May 17, 2006
Is Ministry Leadership Different 2: a response to Andy Stanley
Andy Stanley, pastor of North Point Community Church, is interviewed in the current issue of Leadership on his leadership style. Highlights from the interview were posted on Out of Ur in March. Stanley defends the incorporation of secular business practices in the church - a philosophy of ministry that has fueled evangelicalism for the last 25 years and pollinated megachurches across the fruited plains. But church-as-corporation and the pastor-as-CEO have come under increasing criticism, and Stanley has felt this heat.
In the interview Stanley says:
One of the criticisms I get is "Your church is so corporate?" And I say, "OK, you're right. Now why is that a bad model?" A principle is a principle, and God created all the principles.
Honestly, are we really to believe that the mere existence of a principle is the same as God advocating our employment of it? The flawed logic here reminds me of Greg Fokker's assertion that "you can milk just about anything with nipples," and Robert De Niro's rebuttal, "I have nipples, Greg, could you milk me?"
Jesus said, "The rulers of the Gentiles lord it over them, and their high officials exercise authority over them." That is a principle of leadership, and a very popular one. But Jesus then emphatically declares, "Not so with you!" Simply because a model exists or is popular does not make it accessible to the church. Jesus calls us to lead his church in a manner that reflects his own servant method and the counter-culture reality of his kingdom. In other words, Jesus believes that truly Christian leadership is revealed in both its function and its form. The two cannot be divorced.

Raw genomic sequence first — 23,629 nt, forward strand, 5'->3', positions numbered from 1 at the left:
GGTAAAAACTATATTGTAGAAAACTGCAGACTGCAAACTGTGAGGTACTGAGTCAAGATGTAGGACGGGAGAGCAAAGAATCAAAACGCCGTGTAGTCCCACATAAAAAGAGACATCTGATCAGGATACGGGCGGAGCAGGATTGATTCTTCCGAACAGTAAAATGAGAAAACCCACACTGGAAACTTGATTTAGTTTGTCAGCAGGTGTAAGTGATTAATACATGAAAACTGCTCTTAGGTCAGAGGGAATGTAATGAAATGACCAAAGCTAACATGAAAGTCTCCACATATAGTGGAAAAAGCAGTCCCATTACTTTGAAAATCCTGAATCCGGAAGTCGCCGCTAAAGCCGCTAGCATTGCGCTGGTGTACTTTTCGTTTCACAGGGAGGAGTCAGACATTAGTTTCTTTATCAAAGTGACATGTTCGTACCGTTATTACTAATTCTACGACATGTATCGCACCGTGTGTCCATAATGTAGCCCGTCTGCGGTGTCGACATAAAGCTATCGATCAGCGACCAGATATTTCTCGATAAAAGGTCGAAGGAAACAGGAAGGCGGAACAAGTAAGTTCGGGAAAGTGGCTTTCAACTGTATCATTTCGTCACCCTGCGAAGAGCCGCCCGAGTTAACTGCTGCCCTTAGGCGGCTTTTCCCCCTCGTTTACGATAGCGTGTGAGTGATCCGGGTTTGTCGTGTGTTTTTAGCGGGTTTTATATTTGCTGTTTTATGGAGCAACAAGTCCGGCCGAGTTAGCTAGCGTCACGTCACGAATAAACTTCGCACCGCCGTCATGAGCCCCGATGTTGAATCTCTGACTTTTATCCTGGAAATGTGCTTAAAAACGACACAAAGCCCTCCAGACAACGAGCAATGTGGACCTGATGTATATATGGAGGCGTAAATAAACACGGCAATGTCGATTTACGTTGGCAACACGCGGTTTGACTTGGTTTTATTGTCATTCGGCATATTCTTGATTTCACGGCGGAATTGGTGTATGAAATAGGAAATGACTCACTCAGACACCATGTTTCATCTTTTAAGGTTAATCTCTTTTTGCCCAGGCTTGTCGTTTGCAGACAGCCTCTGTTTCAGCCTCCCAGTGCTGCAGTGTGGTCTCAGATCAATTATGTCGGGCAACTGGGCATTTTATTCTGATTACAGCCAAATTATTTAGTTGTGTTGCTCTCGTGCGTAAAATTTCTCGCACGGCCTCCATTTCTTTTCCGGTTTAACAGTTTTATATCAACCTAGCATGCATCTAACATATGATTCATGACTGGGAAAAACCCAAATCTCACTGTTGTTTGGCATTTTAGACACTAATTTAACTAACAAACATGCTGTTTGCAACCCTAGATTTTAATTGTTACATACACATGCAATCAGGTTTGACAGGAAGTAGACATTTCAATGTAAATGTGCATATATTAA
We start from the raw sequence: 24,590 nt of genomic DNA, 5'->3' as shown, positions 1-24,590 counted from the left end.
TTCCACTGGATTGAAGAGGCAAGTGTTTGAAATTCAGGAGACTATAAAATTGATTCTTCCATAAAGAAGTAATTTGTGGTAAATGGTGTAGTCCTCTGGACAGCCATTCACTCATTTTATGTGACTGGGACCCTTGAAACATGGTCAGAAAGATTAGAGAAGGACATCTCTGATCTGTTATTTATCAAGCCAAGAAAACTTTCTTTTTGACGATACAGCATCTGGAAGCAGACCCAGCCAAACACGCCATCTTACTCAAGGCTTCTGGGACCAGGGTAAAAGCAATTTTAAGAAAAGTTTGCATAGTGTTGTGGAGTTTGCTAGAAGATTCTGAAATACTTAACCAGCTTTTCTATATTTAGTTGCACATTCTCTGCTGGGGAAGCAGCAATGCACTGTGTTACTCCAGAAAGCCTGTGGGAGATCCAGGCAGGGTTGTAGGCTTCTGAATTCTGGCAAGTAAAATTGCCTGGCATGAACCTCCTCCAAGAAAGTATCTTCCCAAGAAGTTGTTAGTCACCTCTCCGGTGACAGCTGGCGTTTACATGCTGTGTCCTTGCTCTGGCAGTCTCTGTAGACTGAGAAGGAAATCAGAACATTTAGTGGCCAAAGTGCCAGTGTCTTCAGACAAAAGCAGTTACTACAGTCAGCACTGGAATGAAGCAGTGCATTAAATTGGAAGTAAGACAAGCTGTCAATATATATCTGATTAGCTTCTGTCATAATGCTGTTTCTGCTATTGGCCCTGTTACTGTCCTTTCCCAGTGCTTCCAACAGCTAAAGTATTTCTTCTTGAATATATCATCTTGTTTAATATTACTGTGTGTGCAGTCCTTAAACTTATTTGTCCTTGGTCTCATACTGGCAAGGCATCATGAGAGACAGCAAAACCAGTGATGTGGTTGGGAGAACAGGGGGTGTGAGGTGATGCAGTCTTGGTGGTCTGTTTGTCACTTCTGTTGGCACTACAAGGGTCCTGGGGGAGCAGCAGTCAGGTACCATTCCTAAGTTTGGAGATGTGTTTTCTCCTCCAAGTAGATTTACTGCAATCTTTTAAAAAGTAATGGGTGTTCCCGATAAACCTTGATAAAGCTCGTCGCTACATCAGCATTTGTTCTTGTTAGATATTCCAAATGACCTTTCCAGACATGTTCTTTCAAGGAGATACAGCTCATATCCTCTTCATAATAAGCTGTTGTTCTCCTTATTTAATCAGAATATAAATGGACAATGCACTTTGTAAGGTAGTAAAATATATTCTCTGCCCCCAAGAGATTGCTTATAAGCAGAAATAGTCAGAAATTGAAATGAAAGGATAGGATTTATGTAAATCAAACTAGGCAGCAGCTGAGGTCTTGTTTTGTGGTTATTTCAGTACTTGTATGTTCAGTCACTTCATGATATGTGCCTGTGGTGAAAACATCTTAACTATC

This is the primary flaw I see among those promoting church-as-corporation - they wish to disassociate business structures from the fruit they produce. Sure, market-driven business models can create large and efficient ministry organizations, but what is the impact on the lives, spirits, and characters of those immersed in them? After all, the church isn't commissioned to sell a product. We are commissioned to change lives that bear spiritual fruit.
Marshall Shelley, editor of Leadership, tells about Jerry, a pastor who finally told his business-minded elders to stop imposing their corporate models upon the church. With pastoral firmness Jerry said to his elders:
The next time a sentence begins, "In the business world, we?" please know that I'm not interested in the rest of that sentence. The church is not the business world. As I've observed the effects of the business world on people's lives, it doesn't produce the traits that the church is about: joy, contentment, grace, and love. I don't see the business world as a model for encouraging the kinds of lives we're called to live.
This pastor's insights are validated by research done both in Europe and the US. In 2000 a UK study found British professionals to be the most depressed and unhealthy group of managers in Europe. They also have the highest divorce rates. The study, commissioned by a healthcare company, said that a major reason for the poor condition of British corporate workers is that "the UK has Americanized faster than any other country during the 80s and 90s."